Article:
Use of Camera Collars to Reassess the Foraging Strategies of Bears in Yellowstone National Park

  • Nathaniel R. Bowersock
  • Andrea R. Litt
  • Kerry Gunter
  • Frank T. van Manen

Abstract

Black bears and grizzly bears are opportunistic omnivores that consume a seasonally dynamic diet that varies over time and space. Changes in climate may influence the abundance and distribution of foods consumed by bears, which may place bears in closer proximity to humans and increase human-bear interactions. Therefore, reliable data on bear diets will remain important information for managers. Previous studies of bear foraging relied on visiting locations from GPS collars and documenting bear activity, but evidence of activity or foraging was observed at only 30–50% of locations. Emerging technologies, such as GPS camera collars, can provide new insights into the ecology of cryptic animals, including bears, and could be used to better understand the dynamic nature of their diets. During 2014–2016, we deployed GPS camera collars on 3 grizzly bears and 3 black bears in Yellowstone National Park as a pilot study to gain insights about the nutritional ecology of these species. Field crews observed sign of bear activity at ~52% of the GPS locations searched, which is comparable to other studies. However, when we compared the sign found by field crews to videos recorded by the collars at the same locations, the two methods matched only 18.6% of the time. This low congruence demonstrates a need to improve methods to understand foraging activities. Inference may be improved by matching rich datasets from GPS-tracking devices (i.e., location information and accelerometer data) with video documentation to predict bear foraging behaviors.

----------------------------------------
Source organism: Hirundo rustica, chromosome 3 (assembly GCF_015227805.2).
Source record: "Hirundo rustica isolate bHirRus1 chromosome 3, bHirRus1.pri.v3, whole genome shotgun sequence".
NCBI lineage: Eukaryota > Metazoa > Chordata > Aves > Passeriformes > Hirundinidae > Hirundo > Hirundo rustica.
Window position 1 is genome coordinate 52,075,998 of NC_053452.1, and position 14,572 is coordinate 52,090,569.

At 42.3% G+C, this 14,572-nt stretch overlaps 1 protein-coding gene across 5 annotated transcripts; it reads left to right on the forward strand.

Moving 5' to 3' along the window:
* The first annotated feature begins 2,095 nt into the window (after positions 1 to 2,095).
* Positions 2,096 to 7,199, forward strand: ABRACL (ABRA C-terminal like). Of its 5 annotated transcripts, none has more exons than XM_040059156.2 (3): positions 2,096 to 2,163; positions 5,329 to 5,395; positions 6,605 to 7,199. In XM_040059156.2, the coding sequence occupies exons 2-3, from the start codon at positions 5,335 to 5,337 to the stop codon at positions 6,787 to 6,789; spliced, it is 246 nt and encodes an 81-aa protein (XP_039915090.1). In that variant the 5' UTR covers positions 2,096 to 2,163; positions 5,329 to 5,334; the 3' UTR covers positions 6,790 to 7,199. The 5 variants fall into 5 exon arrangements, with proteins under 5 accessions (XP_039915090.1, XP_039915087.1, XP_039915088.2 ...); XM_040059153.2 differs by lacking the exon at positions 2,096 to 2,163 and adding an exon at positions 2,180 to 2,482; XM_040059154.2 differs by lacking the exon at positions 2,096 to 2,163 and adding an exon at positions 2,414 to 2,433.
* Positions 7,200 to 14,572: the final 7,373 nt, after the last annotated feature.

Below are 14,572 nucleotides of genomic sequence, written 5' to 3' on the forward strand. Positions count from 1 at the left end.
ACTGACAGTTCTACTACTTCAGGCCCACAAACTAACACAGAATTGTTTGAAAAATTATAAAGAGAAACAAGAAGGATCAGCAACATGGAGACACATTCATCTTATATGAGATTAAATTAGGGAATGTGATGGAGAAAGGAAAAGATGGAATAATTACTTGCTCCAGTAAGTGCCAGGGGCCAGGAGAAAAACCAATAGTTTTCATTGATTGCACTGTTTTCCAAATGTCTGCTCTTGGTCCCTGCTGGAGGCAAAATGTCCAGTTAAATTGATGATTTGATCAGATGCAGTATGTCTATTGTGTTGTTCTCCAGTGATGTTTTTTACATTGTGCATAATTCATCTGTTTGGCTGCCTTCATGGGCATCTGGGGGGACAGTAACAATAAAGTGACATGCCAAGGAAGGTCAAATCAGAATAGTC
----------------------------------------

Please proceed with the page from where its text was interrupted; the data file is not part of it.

Published
2017-12-31
Section
Biological Systems - Terrestrial Ecosystems [Presentation Abstracts]